The black-and-white photo on the cover of Are We There told the listener that this would be a safe, dependable follow-up to 2012’s Tramp, the record that had brought Sharon Van Etten to international attention (see #88 on the list). In many ways, this was true: the piano-based, confessional nature of the songs, occasionally furnished with strings or sparse electric guitar. But having expressed torment on Tramp, now she was quietly triumphant on the likes of ‘Afraid Of Nothing’ or ‘I Love You But I’m Lost’, taking the time to look outwards, critiquing domestic abuse (‘Your Love Is Killing Me’). Her drama was compelling, but never ostentatious or self-centred. Like Cat Power, with whom she shares more than a passing musical resemblance, Van Etten had total command of her artistic vision and guided her songs with the precision of a Cave or a Cohen. The broad appeal of Are We There is what edges it ahead of its predecessor. (EB) (LISTEN)
Having caught Eagulls’ ferocious live show on at least half a dozen occasions in 2014, I’ve had the occasion to try to analyse what makes them special. The basic premise of their sound may be instantly recognisable – young men with guitars telling you why they’re pissed off with the world – but there’s absolutely no artifice within it. Carried primarily by urgent howl of George Mitchell’s vocals but also the freight train of their rhythm section, Eagulls are able to express their dissatisfaction much more effectively than virtually all other recent British bands who have sought to exploit the bleak, northern post-punk sound. That tough, uncompromising aesthetic goes right down to the graphic Clockwork Orange-style slideshows that accompany their performances, and it’s the same kind of indefinable sense of ennui that helped make Joy Division’s recordings so seminal. Eagulls’ dead-end dystopia sent a chill through the soul as bracing as the winter winds of their native Leeds. (EB) (LISTEN)
After the huge critical acclaim of 2010’s Hidden, the record that brought These New Puritans to the attention of switched-on indie fans nationwide, their leader Jack Barnett wasn’t prepared to rest on his laurels for the group’s third album. For Field Of Reeds, he ventured even further out of the post-rock rough and into the steamy experimental undergrowth, making its already challenging predecessor sound like Stock Aitken Waterman by comparison. Where Hidden utilised musique concrete, field recordings and often sounded like the work of a band on ‘attack’ mode, Field Of Reeds relied more upon silence, the gaps between the notes, to emphasise the unsettling tensions in their sprawling arrangements. The haunting synth refrain on ‘Organ Eternal’ are the disintegrated jazz of ‘V (Island Song)’ are highlights, but only scratch the surface of what is one of the most rewarding and unexpected left turns in modern British music. (EB) (LISTEN)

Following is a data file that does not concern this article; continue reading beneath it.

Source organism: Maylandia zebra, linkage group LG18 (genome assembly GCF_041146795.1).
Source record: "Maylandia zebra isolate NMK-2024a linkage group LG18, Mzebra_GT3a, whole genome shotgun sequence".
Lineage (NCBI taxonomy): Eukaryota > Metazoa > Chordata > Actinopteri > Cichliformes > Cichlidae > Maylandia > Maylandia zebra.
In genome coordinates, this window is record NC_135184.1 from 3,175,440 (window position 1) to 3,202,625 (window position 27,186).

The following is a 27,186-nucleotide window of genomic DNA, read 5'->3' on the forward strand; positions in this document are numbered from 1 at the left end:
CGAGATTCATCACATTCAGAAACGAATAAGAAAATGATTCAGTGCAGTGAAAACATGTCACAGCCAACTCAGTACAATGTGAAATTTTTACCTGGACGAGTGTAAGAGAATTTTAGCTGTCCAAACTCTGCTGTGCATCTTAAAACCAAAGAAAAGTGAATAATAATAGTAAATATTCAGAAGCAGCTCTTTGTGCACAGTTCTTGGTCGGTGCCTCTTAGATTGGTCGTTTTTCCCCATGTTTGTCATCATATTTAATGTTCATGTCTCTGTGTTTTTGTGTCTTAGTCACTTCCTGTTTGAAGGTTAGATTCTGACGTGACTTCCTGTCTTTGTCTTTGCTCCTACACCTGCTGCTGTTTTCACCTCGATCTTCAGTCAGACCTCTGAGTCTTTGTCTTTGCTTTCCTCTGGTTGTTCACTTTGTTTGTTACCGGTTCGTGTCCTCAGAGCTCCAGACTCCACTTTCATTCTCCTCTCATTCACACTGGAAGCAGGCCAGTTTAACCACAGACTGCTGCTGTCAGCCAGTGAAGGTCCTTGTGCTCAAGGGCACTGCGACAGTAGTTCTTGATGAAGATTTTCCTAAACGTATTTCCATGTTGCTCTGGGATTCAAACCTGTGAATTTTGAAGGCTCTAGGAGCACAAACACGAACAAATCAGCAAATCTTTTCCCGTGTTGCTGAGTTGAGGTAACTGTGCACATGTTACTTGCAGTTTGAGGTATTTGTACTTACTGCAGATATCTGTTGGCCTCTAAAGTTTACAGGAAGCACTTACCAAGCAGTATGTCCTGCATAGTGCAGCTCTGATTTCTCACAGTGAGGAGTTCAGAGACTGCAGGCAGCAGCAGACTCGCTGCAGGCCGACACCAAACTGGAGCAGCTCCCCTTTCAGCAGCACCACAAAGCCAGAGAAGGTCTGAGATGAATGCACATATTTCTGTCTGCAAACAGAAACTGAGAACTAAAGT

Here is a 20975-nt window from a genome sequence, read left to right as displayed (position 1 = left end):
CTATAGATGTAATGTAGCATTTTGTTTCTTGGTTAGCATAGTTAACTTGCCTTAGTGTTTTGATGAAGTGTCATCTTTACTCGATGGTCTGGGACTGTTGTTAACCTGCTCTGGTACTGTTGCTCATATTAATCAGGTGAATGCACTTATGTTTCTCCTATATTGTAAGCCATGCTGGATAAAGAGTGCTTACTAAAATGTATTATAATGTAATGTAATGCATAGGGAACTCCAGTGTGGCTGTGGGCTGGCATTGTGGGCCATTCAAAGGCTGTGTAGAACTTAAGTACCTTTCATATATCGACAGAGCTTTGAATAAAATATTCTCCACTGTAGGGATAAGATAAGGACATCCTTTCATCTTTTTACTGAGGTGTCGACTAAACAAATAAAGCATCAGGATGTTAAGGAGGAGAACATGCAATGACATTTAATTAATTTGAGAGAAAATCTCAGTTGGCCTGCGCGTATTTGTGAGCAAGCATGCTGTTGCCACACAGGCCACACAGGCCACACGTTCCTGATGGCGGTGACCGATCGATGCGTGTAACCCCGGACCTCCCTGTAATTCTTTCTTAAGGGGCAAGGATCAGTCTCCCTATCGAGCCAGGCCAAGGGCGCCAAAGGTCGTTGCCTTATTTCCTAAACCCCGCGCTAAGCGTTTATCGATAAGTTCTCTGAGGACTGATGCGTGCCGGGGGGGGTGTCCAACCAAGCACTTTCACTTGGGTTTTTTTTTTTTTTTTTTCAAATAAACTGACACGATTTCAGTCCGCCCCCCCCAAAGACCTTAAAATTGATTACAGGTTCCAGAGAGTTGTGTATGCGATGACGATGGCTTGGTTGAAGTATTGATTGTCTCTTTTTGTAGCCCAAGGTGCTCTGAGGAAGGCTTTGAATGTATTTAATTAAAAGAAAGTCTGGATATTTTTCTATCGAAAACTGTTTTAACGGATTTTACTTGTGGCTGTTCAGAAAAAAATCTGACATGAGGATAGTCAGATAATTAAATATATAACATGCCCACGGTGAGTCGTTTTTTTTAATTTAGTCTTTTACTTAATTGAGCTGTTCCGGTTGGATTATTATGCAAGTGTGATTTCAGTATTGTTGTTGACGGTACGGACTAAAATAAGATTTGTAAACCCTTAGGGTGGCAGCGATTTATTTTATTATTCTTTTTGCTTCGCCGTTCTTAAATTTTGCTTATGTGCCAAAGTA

With his intensely intimate electronic arrangements, James Blake has been one of the defining artists of the decade. Following a series of well received EPs, the 2011 debut by “the crown prince of the quiet revolution” (Clash magazine) was one of the most critically anticipated records in recent memory. However, it didn’t entirely unite people in praise, with many criticising a complete lack of accessibility. Even covers of modern pop records like Feist’s ‘Limit To Your Love’ were subsumed into a post-dubstep twilight where silence and space was valued highly. Blake’s nakedly human vocals were the star of the show, the music sounding reverent and cautious not intrude upon his privacy. Even this proudly arty publication hated it at first, but given a great deal of time its unique qualities eventually clicked. Its slightly more commercial successor Overgrown surprisingly won the 2013 Mercury Music Prize, but for us it’s the gossamer-thin atmospherics of the debut that is the more rewarding listen and thus earns Blake a place in our list. (EB) (LISTEN)
Having won the Polaris Music Prize for 2007’s math-rock beauty Andorra, Dan Snaith (the man behind the monikers Daphni, Manitoba and Caribou) applied his knack for challenging yet easily understandable arrangements to house music. Swim was the rather wonderful result, exploring deep house and minimalist techno while garnishing the mixture with unusual instruments and his keening, plaintive vocals. Snaith has said that he made these songs while composing pieces of music to make up his DJ sets, which had been increasing hugely in number by 2010, and that the work ethic applied in pursuit of these led to over 700 unused songs for the album (!). Its opening track, ‘Odessa’, also helped the album gain wider exposure, being used in a number of adverts and the soundtrack to FIFA11. Snaith followed Swim with the very much more pop-orientated Our Love in 2014, but for our money, this just pips it as his finest work to date. (EB) (LISTEN)